Now about that Jackson character: Better known as the seventh President of the United States, Andrew Jackson was also called "Old Hickory" because of his toughness, and "The Hero of New Orleans" for holding New Orleans against an assault by a British force twice the size of his own. This happened at the end of the War of 1812--well, actually, after the end of the war, as the Treaty of Ghent had been signed before the final battle. Jackson had no way of knowing this, but instead maintained martial law in the Big Not-So-Easy for months afterward, until convinced the war was over. Some hero.

Nevertheless, he was decorated by Congress, and rode on that victory all the way to the White House. As French observer Alexis de Tocqueville wrote in Democracy in America, Jackson "was raised to the Presidency, and has been maintained there, solely by the recollection of a victory which he gained, twenty years ago, under the walls of New Orleans."

Anyway, we took in the Cathedral, inside and out, and appreciated the presence of some brass players noodling around. Then we walked over to Cafe du Monde (home of the heavenly beignets) and the French Market, where we bought a poster of a painting that we still haven't hung two years later.

Inside the New Orleans Jazz National Historical Park (Photo by Lila)

Not far from Cafe du Monde, we visited the New Orleans Jazz National Historical Park and had a pleasant chat with the rangers, who had no idea who my grandpa was. Later, we visited another one, The New Orleans Jazz Museum at the Old U.S. Mint. They were closing at the time, but they didn't know who Achille Baquet was, either. Their loss.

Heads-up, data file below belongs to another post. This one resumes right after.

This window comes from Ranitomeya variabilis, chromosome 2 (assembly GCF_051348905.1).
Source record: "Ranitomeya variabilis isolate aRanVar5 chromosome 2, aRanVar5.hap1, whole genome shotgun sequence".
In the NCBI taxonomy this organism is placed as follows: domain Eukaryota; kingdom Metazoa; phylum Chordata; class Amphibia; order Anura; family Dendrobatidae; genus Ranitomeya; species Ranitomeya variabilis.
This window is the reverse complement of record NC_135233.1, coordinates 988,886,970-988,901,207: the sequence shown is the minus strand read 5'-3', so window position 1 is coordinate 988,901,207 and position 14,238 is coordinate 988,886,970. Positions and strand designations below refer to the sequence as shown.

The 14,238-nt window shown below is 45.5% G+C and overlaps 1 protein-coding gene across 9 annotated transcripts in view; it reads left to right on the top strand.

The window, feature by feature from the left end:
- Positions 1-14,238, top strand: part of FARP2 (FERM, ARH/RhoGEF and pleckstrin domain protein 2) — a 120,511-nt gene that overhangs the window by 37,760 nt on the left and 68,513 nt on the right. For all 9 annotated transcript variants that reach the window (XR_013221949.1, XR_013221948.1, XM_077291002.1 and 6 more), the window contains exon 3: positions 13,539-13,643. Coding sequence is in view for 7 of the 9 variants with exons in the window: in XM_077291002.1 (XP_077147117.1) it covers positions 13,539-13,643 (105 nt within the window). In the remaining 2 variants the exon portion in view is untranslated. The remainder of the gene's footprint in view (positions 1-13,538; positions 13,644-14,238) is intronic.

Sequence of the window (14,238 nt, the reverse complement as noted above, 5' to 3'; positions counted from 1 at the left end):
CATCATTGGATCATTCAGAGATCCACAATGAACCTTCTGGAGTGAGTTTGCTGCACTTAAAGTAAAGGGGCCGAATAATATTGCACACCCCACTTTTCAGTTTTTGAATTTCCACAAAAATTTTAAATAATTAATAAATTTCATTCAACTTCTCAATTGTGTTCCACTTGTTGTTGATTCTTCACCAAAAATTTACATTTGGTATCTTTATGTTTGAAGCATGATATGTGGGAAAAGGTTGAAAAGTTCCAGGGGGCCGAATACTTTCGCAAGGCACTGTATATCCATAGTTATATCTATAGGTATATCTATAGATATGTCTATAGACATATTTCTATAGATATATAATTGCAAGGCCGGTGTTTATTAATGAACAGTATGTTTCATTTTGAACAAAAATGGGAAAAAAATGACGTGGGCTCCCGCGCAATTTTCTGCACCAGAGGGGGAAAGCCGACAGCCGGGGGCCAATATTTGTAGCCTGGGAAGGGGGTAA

In the meantime, we had a mosey through the streets of the Quarter and on into Treme, shooting houses and other buildings along the way, especially enjoying the brightly-painted ones (see today's Gallery for LOTS).

One of the nice serendipities that happened was, this being late October, New Orleans, famous for the weird--voodoo and whatnot--was getting dressed up for Halloween. There are a few pictures of these decorations in the Gallery, too, including an exquisitely-framed shot by Lila of a house with one of the creepiest stories imaginable. (There's a 19th century telling of the story starting here. If the link doesn't go straight to the story--called The "Haunted House" in Royal Street--come back here and click it again.)

That gentleman on the corner looks as lost as I felt.

Last stop, and another disappointment. We walked through Treme, up Esplanade, and a little over a mile away from Jackson Square tried to make yet another family connection--but we were thwarted. My family has been operating restaurants in New Orleans for generations, and the only one running at the time we visited was Li'l Dizzy's, run by my cousin Wayne (uncle to Eddie, Peter, and Dana, whom we met in Atlanta, and naturally their mother Linda's brother-in-law--but TWICE, as Linda's sister married Wayne, her late husband's brother). Anyway, we found out Dizzy's was a breakfast-and-lunch only joint, and was closed this late in the day (M-Sa 7AM-2PM, Su 8AM-2PM). We would try again.

Don't miss today's Gallery!